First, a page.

Stanley Spencer – New Stories 2

I posted a link yesterday to my most recent story, in December’s Compelling SF magazine.

The second story I want to plug appeared in another new science fiction magazine (exciting times!). This was Phantaxis, which published its first issue in November 2016, and is already onto issue number 3.

phantaxis-magazine-1The magazine is well worth checking out. Over 150 pages, and packed with new fiction for a very reasonable price.

I was so pleased to have a story in the very first edition of the new magazine. It was – I confess – something of an oddity. The title is “How Stanley Spencer Painted the Cookham Resurrection.”

It’s a time travel story. To enjoy it, you don’t absolutely have to be familiar with Britain’s top painter of the 20th Century, and his famous painting (see above), which is currently in the Tate Britain. But it probably helps!

Here’s the opening of the story as a taster. To read it all, you’ll need to check out Phantaxis #1 here.

HOW STANLEY SPENCER PAINTED THE COOKHAM RESURRECTION

 By Chris Barnham

 There were three of us for the Spencer Op. The other two were Nancy Prior and Danny Marlowe. Danny and me go back a long way; we’ve both done enough years at the Office that nothing can surprise us, except maybe how long they might make us work for our pensions. Nancy is younger and keener.

“Are you sure I can’t get closer to the action?” she asked as we stashed our things in the lockers before the Jump. The Office’s Darnell Suite has seen better days and the flaking paint on the walls and the chipped tiles in the showers make me depressed.

Showers are necessary, as you know if you’ve ever done a Darnell Jump. Living things have to go separate from inanimate objects. If you’re carrying anything, the Jump won’t work. If you’re wearing normal clothing, it works but you spend the next two days puking up. My advice: go naked and scrub every gram of dust from your body.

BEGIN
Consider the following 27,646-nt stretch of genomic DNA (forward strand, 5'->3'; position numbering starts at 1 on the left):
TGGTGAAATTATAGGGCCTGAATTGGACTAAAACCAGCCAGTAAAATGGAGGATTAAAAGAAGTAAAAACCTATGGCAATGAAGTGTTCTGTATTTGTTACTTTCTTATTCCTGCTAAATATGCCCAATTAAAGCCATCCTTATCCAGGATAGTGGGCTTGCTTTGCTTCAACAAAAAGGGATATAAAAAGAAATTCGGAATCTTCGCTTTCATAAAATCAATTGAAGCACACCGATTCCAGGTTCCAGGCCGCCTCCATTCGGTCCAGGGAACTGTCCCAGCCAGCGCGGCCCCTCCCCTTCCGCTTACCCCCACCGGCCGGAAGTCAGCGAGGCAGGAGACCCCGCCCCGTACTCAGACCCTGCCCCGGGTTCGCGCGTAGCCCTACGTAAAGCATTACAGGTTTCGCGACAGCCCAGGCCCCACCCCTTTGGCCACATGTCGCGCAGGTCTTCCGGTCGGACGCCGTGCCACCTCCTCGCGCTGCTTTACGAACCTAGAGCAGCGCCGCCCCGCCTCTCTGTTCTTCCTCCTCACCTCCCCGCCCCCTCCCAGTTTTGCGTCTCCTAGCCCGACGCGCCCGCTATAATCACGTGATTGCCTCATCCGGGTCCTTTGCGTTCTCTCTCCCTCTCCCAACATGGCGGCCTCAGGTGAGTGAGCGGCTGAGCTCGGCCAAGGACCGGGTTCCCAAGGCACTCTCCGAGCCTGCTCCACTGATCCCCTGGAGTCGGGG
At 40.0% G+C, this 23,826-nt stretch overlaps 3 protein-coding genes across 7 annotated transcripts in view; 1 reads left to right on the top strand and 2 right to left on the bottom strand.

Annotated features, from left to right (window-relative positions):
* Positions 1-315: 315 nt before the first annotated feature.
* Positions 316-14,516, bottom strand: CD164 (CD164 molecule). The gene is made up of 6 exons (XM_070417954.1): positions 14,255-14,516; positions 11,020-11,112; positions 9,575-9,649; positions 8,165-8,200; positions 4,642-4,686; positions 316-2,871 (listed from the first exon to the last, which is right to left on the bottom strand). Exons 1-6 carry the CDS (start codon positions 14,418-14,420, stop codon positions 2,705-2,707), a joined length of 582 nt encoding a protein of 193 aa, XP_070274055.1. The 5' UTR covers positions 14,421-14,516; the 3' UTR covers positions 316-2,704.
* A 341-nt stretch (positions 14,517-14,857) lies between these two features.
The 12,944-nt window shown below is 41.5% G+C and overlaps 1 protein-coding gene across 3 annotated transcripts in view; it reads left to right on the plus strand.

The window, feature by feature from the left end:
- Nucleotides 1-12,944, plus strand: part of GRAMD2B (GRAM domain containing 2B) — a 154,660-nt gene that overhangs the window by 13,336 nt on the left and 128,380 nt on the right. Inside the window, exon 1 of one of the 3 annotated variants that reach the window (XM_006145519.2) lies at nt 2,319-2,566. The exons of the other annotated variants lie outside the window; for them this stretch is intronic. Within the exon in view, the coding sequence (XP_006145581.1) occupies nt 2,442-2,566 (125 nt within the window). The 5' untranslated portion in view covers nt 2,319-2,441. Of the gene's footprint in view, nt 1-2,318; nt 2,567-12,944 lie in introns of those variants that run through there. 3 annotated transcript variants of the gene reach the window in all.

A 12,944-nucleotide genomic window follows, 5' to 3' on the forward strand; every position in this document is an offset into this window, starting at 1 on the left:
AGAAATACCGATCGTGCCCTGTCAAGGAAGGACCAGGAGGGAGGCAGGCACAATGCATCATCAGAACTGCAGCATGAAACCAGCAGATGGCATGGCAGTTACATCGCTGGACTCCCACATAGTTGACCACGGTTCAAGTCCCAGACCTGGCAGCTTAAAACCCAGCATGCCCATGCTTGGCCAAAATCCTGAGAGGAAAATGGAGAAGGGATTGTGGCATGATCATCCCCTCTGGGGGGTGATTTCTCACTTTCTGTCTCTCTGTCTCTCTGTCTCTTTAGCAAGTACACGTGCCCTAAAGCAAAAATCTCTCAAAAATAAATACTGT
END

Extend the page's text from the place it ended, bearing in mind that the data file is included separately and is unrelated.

Some people get away with a light covering, something natural, like thin cotton. Me, I Jump buffo and I knew Danny did too. I didn’t know Nancy’s preference, but I was hopeful. She was, after all, something of a looker.

“You’ve read the file, Nance.” I closed my locker door. “Case the area round the church. Danny and I do the scouting to flush out the bad guys. Once they see we’re on to them, chances are they clear out. Job done.”

“If they’re even there.”

There’s never any certainty about that, just the usual flaky OffTime intel; rumours that a gang of Christian nut jobs wanted to swipe Spencer and trash his painting. No clue who they were, or how many.

I went first, giving Nancy and Danny a mock salute as I entered the booth. Disappointingly, Nancy had opted for the calico cloak option and looked like a Halloween ghost. Danny wore what his mother had first seen him in, looking a bit cold, I had to admit.

Inside the booth there was a brief flash of violet light and a puff of air in my face, like a balloon popped silently nearby. I lurched sideways, as if the ground had shifted a few inches.

It was a week earlier when Daniels gave me the Op. We were in one of the glass pods the Office used for meeting rooms, and as we spoke I could see the OffTime offices emptying, people grabbing coats and disappearing into the gloaming.